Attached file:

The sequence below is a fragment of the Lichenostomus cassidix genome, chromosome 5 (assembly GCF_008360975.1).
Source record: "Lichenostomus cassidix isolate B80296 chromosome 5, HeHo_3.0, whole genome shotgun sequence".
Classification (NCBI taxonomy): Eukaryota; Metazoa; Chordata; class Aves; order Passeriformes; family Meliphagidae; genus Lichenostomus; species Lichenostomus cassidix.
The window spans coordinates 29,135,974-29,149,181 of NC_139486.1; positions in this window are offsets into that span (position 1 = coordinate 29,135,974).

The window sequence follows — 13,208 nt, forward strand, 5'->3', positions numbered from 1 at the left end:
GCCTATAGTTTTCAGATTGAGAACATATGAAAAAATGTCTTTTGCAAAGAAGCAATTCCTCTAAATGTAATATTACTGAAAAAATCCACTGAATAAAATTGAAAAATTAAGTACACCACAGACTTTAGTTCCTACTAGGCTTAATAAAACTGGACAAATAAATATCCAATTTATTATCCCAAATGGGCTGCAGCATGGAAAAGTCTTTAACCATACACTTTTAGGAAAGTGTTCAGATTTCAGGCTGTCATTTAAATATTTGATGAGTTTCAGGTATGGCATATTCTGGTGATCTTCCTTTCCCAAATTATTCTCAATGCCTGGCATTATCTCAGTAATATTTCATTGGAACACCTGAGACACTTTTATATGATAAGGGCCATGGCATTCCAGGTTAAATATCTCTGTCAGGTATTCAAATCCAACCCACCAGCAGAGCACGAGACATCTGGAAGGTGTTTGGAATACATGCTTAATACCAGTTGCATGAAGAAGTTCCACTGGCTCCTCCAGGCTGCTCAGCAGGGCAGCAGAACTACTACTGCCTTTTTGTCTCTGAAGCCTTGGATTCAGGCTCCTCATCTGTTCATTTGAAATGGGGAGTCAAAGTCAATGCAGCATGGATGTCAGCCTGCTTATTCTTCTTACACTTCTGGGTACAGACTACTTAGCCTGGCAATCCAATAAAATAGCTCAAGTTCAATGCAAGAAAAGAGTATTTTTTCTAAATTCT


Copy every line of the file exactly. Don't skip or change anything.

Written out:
The sequence below is a fragment of the Lichenostomus cassidix genome, chromosome 5 (assembly GCF_008360975.1).
Source record: "Lichenostomus cassidix isolate B80296 chromosome 5, HeHo_3.0, whole genome shotgun sequence".
Classification (NCBI taxonomy): Eukaryota; Metazoa; Chordata; class Aves; order Passeriformes; family Meliphagidae; genus Lichenostomus; species Lichenostomus cassidix.
The window spans coordinates 29,135,974-29,149,181 of NC_139486.1; positions in this window are offsets into that span (position 1 = coordinate 29,135,974).

The window sequence follows — 13,208 nt, forward strand, 5'->3', positions numbered from 1 at the left end:
GCCTATAGTTTTCAGATTGAGAACATATGAAAAAATGTCTTTTGCAAAGAAGCAATTCCTCTAAATGTAATATTACTGAAAAAATCCACTGAATAAAATTGAAAAATTAAGTACACCACAGACTTTAGTTCCTACTAGGCTTAATAAAACTGGACAAATAAATATCCAATTTATTATCCCAAATGGGCTGCAGCATGGAAAAGTCTTTAACCATACACTTTTAGGAAAGTGTTCAGATTTCAGGCTGTCATTTAAATATTTGATGAGTTTCAGGTATGGCATATTCTGGTGATCTTCCTTTCCCAAATTATTCTCAATGCCTGGCATTATCTCAGTAATATTTCATTGGAACACCTGAGACACTTTTATATGATAAGGGCCATGGCATTCCAGGTTAAATATCTCTGTCAGGTATTCAAATCCAACCCACCAGCAGAGCACGAGACATCTGGAAGGTGTTTGGAATACATGCTTAATACCAGTTGCATGAAGAAGTTCCACTGGCTCCTCCAGGCTGCTCAGCAGGGCAGCAGAACTACTACTGCCTTTTTGTCTCTGAAGCCTTGGATTCAGGCTCCTCATCTGTTCATTTGAAATGGGGAGTCAAAGTCAATGCAGCATGGATGTCAGCCTGCTTATTCTTCTTACACTTCTGGGTACAGACTACTTAGCCTGGCAATCCAATAAAATAGCTCAAGTTCAATGCAAGAAAAGAGTATTTTTTCTAAATTCT